NEW YORK (AP) - Girl Scouts from tiny Daisies to teen Ambassadors may earn 23 new badges focused on science, technology, engineering and math.
It is the largest addition of new badges in a decade for Girl Scouts of the USA. The effort takes a progressive approach to STEM and also nudges girls to become citizen scientists using the great outdoors as their laboratory.
Among the new badges are those that introduce kindergarten and first graders to the world of robots and engineering. Scouts can learn basic programming and build prototypes to solve everyday problems. Older scouts will have the chance to enhance those skills, learning more about artificial intelligence, algorithms and how to formally present their work.
Other new badges focus on race car and aviation design using kits from GoldieBlox, a girl-focused toy company. The "leave no trace" approach to interacting with the environment and the study of meteorology by learning to predict weather patterns and potential hazards are among activities geared to new outdoors badges.
Cayla Hicks, 7, is grateful. She is a Baltimore Brownie interested in the "Designing Robots" badge.
"I want to be a scientist. I like building things and I like discovering things. Me and my brother - well, I usually ask my brother if he wants to look through my telescope. Usually he says no," Cayla said as she recently demonstrated how to make a "robotic arm" out of sticks and fasteners.
Baby boomer Sylvia Acevedo, the CEO of the scouting group, was just like Cayla as a girl growing up in tiny Las Cruces, New Mexico.
"My troop leader looked at me and saw me looking at the stars, and she taught me that there were constellations, she taught me there were systems and patterns to the stars," Acevedo said in a recent interview. "Because I got my science badge I developed that courage and that confidence to study science and math at a time when girls like me weren't studying science and math. Girls like me, statistically, weren't even finishing high school."
Acevedo was one of the first Hispanic students, male or female, to earn a graduate engineering degree from Stanford University. The former tech executive's first job was as a rocket scientist at NASA's Jet Propulsion Laboratory in California.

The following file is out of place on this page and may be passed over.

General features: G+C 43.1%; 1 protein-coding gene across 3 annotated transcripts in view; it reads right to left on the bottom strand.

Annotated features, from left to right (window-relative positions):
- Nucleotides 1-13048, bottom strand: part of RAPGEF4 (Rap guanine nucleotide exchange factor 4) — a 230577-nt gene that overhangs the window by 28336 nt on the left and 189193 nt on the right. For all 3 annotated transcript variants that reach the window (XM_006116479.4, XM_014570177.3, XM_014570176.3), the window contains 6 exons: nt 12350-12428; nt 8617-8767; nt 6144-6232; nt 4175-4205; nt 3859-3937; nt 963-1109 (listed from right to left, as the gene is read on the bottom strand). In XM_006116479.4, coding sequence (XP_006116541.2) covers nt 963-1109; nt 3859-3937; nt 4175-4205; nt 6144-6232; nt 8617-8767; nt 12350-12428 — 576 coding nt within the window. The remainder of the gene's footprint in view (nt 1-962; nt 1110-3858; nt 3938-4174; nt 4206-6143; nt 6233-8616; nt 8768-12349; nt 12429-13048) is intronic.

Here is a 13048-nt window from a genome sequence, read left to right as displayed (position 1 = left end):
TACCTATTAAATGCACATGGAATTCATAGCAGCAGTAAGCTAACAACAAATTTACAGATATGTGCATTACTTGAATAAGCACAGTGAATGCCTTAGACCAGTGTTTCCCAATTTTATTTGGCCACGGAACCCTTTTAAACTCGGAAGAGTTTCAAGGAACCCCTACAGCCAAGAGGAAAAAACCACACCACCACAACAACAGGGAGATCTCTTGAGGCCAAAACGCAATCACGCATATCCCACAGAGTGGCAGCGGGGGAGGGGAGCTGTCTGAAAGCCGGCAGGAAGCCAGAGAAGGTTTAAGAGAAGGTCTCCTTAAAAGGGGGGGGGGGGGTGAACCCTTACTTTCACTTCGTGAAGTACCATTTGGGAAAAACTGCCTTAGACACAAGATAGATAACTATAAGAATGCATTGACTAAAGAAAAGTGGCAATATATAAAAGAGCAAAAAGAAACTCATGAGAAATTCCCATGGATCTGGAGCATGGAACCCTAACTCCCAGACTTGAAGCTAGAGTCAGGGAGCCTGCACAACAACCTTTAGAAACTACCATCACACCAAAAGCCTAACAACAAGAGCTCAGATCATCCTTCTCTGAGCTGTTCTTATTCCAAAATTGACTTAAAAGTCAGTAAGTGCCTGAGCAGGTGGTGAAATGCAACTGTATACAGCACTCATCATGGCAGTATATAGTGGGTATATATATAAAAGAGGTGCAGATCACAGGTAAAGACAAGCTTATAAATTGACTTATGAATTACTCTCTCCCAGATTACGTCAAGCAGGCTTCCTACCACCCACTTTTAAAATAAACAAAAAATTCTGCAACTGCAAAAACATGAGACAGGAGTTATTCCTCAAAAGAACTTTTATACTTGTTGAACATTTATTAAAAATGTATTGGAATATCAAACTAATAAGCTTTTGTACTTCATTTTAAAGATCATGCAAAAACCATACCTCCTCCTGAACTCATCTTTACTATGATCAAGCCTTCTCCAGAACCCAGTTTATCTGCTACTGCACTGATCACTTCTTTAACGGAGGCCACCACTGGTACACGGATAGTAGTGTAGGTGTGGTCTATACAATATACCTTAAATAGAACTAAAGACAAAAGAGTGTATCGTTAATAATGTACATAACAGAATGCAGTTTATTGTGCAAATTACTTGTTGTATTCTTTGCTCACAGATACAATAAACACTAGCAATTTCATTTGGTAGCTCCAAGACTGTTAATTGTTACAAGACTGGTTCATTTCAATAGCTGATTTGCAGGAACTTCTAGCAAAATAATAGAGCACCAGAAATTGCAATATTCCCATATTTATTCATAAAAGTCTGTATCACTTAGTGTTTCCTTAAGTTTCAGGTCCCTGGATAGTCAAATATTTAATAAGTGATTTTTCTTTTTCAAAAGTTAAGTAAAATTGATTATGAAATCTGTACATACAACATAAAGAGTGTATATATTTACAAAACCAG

The new badges, some of which were requested by scouts themselves in a survey, are available starting this week.
Next year, another initiative will allow Girl Scouts to earn "Cybersecurity" badges. One study cited by the scouts showed women remain vastly underrepresented in that industry, holding 11 percent of such jobs globally. Another study, done by the Computing Technology Industry Association, found that 69 percent of women who have not pursued careers in information technology attribute their choice to not knowing what opportunities are available to them.
As for STEM overall, Acevedo said, a lot of girls remain vulnerable to a crisis of confidence in pursuing education and careers in those fields.
"A lot of girls haven't made that shift from using technology to, 'You can actually be a programmer,'" she said. "That you're the one who can make that coding. For a lot of girls, they need to have that hands-on experience so they feel confident."
The scouts, which are 1.8 million strong in the U.S., has offered such opportunities in the past but consider the new badges and related programming a major push.
"It's really all about how do we capture that interest in science and technology," Acevedo said. "The other thing is the girls are learning not just how to do a specific skill but also how to think, how to think like an inventor, how to think like a creator, how to think like a maker. Those are the types of things that we want to ignite in the girls."
Jennifer Allebach, the scouting group's vice president for "girl experience," oversaw development of the new badges. Exposing girls to STEM by second grade is crucial in motivating them to continue, she said. As for the outdoors, the strategy is to move girls forward to dig deeper into such issues as conservation.
"Girls had a say in this," she said. "We reached out and asked what they were interested in and this is it."
Associated Press photographer Patrick Semansky in Baltimore contributed to this report.